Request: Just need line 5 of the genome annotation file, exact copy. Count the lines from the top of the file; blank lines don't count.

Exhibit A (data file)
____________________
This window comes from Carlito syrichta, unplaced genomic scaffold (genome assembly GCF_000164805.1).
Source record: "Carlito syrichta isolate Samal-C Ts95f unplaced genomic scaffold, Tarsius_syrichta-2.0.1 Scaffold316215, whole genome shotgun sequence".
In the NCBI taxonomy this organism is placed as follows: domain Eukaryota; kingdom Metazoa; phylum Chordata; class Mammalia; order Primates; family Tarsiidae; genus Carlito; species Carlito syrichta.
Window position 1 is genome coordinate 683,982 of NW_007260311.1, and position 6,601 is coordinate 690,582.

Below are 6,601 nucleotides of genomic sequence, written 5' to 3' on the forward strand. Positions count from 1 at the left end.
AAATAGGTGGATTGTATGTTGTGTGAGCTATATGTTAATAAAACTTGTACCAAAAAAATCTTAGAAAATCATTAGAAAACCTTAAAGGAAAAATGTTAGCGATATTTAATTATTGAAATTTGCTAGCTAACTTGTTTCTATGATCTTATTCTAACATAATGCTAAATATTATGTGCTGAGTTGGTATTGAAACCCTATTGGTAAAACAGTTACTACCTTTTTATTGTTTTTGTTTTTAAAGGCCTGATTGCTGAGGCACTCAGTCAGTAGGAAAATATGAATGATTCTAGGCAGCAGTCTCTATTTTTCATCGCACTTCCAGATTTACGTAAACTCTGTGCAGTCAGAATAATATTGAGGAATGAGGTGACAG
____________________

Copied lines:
Below are 6,601 nucleotides of genomic sequence, written 5' to 3' on the forward strand. Positions count from 1 at the left end.